Vodacom’s troubled relationship with the controlling shareholder of its minority partner in the Democratic Republic of Congo (DRC) is once again emerging as a thorn in the telecommunications group’s side.
Bloomberg published a report on Wednesday stating that Alieu Conteh, the largest shareholder in Vodacom’s DRC partner Congolese Wireless Network (CWN), is suing it for US$14bn, or almost R200bn. That’s about 40% of Congo’s estimated 2015 GDP. The figure is almost three times the size of the $5,1bn fine imposed on rival MTN by the Nigerian Communications Commission.
The Bloomberg report put Vodacom’s share price under some pressure late on Monday, although the group is quick to point out that the information had already been disclosed more than a week ago in notes alongside its interim results for the period ended 30 September 2015.
“The proceedings seek to invalidate a court decision to remove Conteh as statutory manager of CWN as well as the liquidation of Vodacom Congo and its payment of various sums to CWN and Conteh,” Vodacom said in its disclosure.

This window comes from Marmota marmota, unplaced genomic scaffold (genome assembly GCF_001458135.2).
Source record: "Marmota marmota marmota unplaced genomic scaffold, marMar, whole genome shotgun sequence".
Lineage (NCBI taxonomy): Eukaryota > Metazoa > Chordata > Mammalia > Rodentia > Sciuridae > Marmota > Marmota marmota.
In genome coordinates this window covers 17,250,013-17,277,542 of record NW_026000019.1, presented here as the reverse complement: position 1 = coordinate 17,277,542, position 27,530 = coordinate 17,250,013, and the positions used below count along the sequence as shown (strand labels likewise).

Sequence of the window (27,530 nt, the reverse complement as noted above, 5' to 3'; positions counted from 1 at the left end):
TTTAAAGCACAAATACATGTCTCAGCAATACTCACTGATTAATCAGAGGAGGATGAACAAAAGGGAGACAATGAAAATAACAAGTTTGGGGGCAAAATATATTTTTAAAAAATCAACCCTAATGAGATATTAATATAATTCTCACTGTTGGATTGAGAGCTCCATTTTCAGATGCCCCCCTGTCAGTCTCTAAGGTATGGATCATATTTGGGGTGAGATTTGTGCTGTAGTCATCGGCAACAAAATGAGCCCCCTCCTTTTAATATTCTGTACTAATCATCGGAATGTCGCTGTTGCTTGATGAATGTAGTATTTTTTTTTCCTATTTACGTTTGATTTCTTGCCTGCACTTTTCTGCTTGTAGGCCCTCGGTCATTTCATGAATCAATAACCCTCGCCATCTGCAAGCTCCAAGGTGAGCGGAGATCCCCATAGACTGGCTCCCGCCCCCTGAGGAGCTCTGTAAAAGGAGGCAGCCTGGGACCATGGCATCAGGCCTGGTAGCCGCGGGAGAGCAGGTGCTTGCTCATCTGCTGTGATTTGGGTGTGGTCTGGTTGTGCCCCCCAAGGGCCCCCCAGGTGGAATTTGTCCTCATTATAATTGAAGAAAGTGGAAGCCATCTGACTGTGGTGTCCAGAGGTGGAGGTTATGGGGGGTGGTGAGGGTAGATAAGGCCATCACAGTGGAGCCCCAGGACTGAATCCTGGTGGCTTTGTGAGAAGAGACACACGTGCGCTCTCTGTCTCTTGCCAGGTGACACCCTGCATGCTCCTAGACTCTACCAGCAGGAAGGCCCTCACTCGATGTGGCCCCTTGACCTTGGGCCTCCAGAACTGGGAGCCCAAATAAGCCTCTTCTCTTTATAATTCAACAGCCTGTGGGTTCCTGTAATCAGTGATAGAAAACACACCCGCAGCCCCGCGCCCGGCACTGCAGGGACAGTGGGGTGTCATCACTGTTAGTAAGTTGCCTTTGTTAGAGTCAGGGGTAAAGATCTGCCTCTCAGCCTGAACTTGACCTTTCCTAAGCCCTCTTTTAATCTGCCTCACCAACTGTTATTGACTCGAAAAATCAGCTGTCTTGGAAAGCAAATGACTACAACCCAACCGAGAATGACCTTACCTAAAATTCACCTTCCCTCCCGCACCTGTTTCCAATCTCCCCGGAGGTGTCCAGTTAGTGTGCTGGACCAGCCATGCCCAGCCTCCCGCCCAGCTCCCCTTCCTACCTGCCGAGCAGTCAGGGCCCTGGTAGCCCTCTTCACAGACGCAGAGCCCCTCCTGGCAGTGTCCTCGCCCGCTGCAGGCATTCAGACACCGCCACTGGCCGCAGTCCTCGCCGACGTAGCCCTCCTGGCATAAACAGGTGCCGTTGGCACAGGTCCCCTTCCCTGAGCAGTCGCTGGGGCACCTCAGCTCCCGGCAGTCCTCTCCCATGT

“The action also includes an unsubstantiated claim for $14bn against [Vodacom International] for its alleged role in helping to undermine Conteh’s position as former statutory manager. The group’s view is that Conteh’s claim is without merit.”
Vodacom closed the session at R147,50/share, down from about the R150/share level it was trading at before Bloomberg published its report on the lawsuit.
It’s not the first run-in Vodacom has had with Conteh, a Gambian-born US national.
In 2010, CWN, led by Conteh, accused Vodacom of fraud, swindling, abuse of trust and usury, among other charges. At the time, CWN wanted Vodacom to cough up more than $200m it claimed the latter had unlawfully taken out of the DRC business through various means.
CWN holds 49% of Vodacom DRC, with Vodacom Group subsidiary, the Mauritius-based Vodacom International, controlling the rest. — © 2015 NewsCentral Media